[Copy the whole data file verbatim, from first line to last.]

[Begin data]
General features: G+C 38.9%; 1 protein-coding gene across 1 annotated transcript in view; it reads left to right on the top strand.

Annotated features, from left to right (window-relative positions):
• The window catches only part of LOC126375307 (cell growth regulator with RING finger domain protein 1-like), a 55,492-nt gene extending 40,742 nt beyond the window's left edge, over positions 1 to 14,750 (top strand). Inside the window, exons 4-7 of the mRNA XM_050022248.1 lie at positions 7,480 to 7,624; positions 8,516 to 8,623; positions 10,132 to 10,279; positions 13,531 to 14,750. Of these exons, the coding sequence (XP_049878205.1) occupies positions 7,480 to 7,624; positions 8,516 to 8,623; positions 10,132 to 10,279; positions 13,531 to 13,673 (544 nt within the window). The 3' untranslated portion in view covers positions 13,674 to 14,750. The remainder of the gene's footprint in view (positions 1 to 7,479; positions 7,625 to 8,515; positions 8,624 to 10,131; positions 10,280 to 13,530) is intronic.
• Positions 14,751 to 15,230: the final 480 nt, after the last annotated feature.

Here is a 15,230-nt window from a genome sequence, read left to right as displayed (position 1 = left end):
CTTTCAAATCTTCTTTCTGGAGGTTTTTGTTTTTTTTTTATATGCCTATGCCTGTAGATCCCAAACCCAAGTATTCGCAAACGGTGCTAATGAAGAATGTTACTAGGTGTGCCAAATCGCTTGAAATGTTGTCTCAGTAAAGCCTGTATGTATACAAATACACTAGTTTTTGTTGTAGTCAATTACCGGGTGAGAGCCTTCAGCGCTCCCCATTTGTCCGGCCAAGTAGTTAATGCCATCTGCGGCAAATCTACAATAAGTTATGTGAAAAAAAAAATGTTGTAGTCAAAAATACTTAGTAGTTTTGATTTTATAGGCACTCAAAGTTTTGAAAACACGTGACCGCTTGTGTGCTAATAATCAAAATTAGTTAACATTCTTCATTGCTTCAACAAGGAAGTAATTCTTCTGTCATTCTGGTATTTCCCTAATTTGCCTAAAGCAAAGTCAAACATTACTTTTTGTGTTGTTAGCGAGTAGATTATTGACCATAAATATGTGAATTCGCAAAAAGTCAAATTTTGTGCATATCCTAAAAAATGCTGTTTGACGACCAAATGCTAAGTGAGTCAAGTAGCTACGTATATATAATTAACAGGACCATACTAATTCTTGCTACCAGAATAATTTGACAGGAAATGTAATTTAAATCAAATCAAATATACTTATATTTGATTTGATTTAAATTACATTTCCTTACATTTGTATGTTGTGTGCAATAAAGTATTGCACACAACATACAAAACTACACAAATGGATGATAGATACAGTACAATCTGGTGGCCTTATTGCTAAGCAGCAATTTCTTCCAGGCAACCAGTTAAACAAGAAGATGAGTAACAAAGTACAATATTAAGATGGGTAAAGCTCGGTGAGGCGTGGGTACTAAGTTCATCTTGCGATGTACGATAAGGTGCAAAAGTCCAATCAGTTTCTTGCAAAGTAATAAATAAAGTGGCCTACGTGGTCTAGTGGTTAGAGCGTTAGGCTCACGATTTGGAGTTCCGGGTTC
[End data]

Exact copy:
General features: G+C 38.9%; 1 protein-coding gene across 1 annotated transcript in view; it reads left to right on the top strand.

Annotated features, from left to right (window-relative positions):
• The window catches only part of LOC126375307 (cell growth regulator with RING finger domain protein 1-like), a 55,492-nt gene extending 40,742 nt beyond the window's left edge, over positions 1 to 14,750 (top strand). Inside the window, exons 4-7 of the mRNA XM_050022248.1 lie at positions 7,480 to 7,624; positions 8,516 to 8,623; positions 10,132 to 10,279; positions 13,531 to 14,750. Of these exons, the coding sequence (XP_049878205.1) occupies positions 7,480 to 7,624; positions 8,516 to 8,623; positions 10,132 to 10,279; positions 13,531 to 13,673 (544 nt within the window). The 3' untranslated portion in view covers positions 13,674 to 14,750. The remainder of the gene's footprint in view (positions 1 to 7,479; positions 7,625 to 8,515; positions 8,624 to 10,131; positions 10,280 to 13,530) is intronic.
• Positions 14,751 to 15,230: the final 480 nt, after the last annotated feature.

Here is a 15,230-nt window from a genome sequence, read left to right as displayed (position 1 = left end):
CTTTCAAATCTTCTTTCTGGAGGTTTTTGTTTTTTTTTTATATGCCTATGCCTGTAGATCCCAAACCCAAGTATTCGCAAACGGTGCTAATGAAGAATGTTACTAGGTGTGCCAAATCGCTTGAAATGTTGTCTCAGTAAAGCCTGTATGTATACAAATACACTAGTTTTTGTTGTAGTCAATTACCGGGTGAGAGCCTTCAGCGCTCCCCATTTGTCCGGCCAAGTAGTTAATGCCATCTGCGGCAAATCTACAATAAGTTATGTGAAAAAAAAAATGTTGTAGTCAAAAATACTTAGTAGTTTTGATTTTATAGGCACTCAAAGTTTTGAAAACACGTGACCGCTTGTGTGCTAATAATCAAAATTAGTTAACATTCTTCATTGCTTCAACAAGGAAGTAATTCTTCTGTCATTCTGGTATTTCCCTAATTTGCCTAAAGCAAAGTCAAACATTACTTTTTGTGTTGTTAGCGAGTAGATTATTGACCATAAATATGTGAATTCGCAAAAAGTCAAATTTTGTGCATATCCTAAAAAATGCTGTTTGACGACCAAATGCTAAGTGAGTCAAGTAGCTACGTATATATAATTAACAGGACCATACTAATTCTTGCTACCAGAATAATTTGACAGGAAATGTAATTTAAATCAAATCAAATATACTTATATTTGATTTGATTTAAATTACATTTCCTTACATTTGTATGTTGTGTGCAATAAAGTATTGCACACAACATACAAAACTACACAAATGGATGATAGATACAGTACAATCTGGTGGCCTTATTGCTAAGCAGCAATTTCTTCCAGGCAACCAGTTAAACAAGAAGATGAGTAACAAAGTACAATATTAAGATGGGTAAAGCTCGGTGAGGCGTGGGTACTAAGTTCATCTTGCGATGTACGATAAGGTGCAAAAGTCCAATCAGTTTCTTGCAAAGTAATAAATAAAGTGGCCTACGTGGTCTAGTGGTTAGAGCGTTAGGCTCACGATTTGGAGTTCCGGGTTC